We’ve just had an update on the Alfa 4C. It sounds like it’s going to be even more wonderful than they first promised. Its engineers are confident of getting the first prototype on the road for the middle of 2012, with the final car on sale a year after that. It will be distinctly exotic, but remarkable value. They’re still aiming for under $350,000, that’s Porsche Cayman and BMW 1 M territory.
I talked about the car with Mauro Pierallini, who’s head of engineering for Fiat in Europe. The 4C project is being run by a special quick-acting little team outside the main product-development bureaucracy, he says, and he grins and adds he’s personally in charge.
The concept was drawn up by Alfa’s designers as more-or-less a flight of fancy, at the request of group design chief Lorenzo Ramaciotti. The management liked it so much they decided to get it out there ASAP as a Geneva show car last March. The bosses also wanted a production plan. That wasn’t so easy, and so at Geneva they said they build it but wouldn’t – couldn’t – say how.
Now they know how, and are getting on with it.
The show car used a carbon tub designed by Dallara, the racecar manufacturer which also consulted on the KTM X-bow, Alfa 8C and Bugatti Veyron. The production car’s structure is an in-house design by the Alfa team. It has a carbon centre tub as before, but the front and rear frames are aluminium. It’s cheaper and only a little heavier.
The outer panels of the concept car were carbon too. That would be expensive and hard to do – even the McLaren MP4-12C doesn’t have a carbon skin. Instead the production car will be skinned in SMC, a very accurately made lightweight form of GRP.
But don’t worry. Whatever the changes to materials and build methods, Pierallini says the car will look almost exactly like the concept. Which is why we’re so delighted to show you those photos again – the red car was at Geneva, and then it was re-painted mercury grey for Frankfurt in September.
The interior won’t change too much either, he says, though we all know concept cabins always get watered down a bit. But the designers aim to preserve the motor-bike dial pod, the separation of driver and passenger, and the general impression of lightweight simplicity and jewel-like quality.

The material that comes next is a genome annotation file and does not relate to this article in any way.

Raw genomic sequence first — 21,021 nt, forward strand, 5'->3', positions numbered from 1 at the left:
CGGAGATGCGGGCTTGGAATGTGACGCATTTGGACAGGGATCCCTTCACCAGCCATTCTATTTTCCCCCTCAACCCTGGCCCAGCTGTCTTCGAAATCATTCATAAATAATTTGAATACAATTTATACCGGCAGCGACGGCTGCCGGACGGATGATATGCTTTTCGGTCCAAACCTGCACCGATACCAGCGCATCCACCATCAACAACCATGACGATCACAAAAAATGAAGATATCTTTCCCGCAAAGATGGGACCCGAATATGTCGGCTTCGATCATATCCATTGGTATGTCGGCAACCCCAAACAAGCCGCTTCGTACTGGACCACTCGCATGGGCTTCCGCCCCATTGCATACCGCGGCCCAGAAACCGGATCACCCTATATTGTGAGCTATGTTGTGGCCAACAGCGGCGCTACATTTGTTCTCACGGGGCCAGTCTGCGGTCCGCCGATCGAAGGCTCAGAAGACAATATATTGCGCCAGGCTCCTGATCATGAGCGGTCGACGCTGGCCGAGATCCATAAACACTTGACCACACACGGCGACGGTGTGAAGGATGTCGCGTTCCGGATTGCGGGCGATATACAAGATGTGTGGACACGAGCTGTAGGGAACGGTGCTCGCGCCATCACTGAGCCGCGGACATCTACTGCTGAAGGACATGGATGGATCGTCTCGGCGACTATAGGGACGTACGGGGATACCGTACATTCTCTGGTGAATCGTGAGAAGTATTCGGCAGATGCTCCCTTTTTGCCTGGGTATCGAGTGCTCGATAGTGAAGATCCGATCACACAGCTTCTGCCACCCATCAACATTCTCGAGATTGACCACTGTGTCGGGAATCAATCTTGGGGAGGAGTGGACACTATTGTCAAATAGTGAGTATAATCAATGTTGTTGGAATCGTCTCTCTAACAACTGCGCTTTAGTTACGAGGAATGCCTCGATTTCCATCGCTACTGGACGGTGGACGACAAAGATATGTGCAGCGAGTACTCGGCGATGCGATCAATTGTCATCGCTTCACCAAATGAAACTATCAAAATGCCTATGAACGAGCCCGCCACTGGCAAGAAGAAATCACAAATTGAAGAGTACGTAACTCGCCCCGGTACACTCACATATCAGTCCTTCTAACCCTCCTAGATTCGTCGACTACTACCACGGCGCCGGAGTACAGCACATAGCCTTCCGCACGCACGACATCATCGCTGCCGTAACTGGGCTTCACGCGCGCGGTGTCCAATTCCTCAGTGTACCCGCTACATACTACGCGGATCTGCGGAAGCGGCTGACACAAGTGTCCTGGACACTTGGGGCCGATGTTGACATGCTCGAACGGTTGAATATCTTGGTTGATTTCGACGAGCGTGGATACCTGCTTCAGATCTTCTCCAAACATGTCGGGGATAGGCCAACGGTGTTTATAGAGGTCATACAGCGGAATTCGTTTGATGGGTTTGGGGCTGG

Pierallini says Dallara’s efforts have been applied to the aerodynamics of the production car, and it will have downforce. That’s good for grip.
But it isn’t aerodynamics that’ll have most influence on the 4C’s dynamics. It’s lightness. The target remains about 900kg, partly because the car is super-compact at 4m long – that’s closer in size to an Elise than to a Cayman.
If the production car gains weight versus concept because the skin isn’t carbon, well it loses it again because of a new engine. At concept time Alfa talked of using the unit out of the Giulietta Cloverleaf. It’s already an advanced engine, but the production car uses an aluminium-block direct-injection turbo that’s lighter. It makes 230bhp.
It’s hooked to a twin-clutch paddleshift. Alfa’s DNA system will let you hit sports mode for the engine response, transmission shifts, steering and so on.
Now 230bhp in a 900kg car is great news. Even with the driver strapped in, that’s the equivalent of Porsche 911 Carrera power-to-weight ratio, and the torque-to-weight ratio will be better again. The man in charge says it will get from 0-100kph in four and a half seconds.
That’s why $350,000 sounds pretty good, doesn’t it?
And the best news is, this isn’t some strict limited edition. They did the sums about build method and price on the basis of selling 18,000 of them over the lifetime of the car. That means there won’t be just one version. A cabrio must be included in the list, as it’s easy to do when the tub is carbon. We also know that new engine will have outputs up to 300bhp in future.
Alfa intends to use the 4C to make a splash as it re-enters America with a new Giulia saloon (159 successor) and new crossover in late 2013 and early 2014.
We just hope they leave some copies of the 4C for the people who don’t drive on the wrong side of the road (i.e: us, right-hand drive).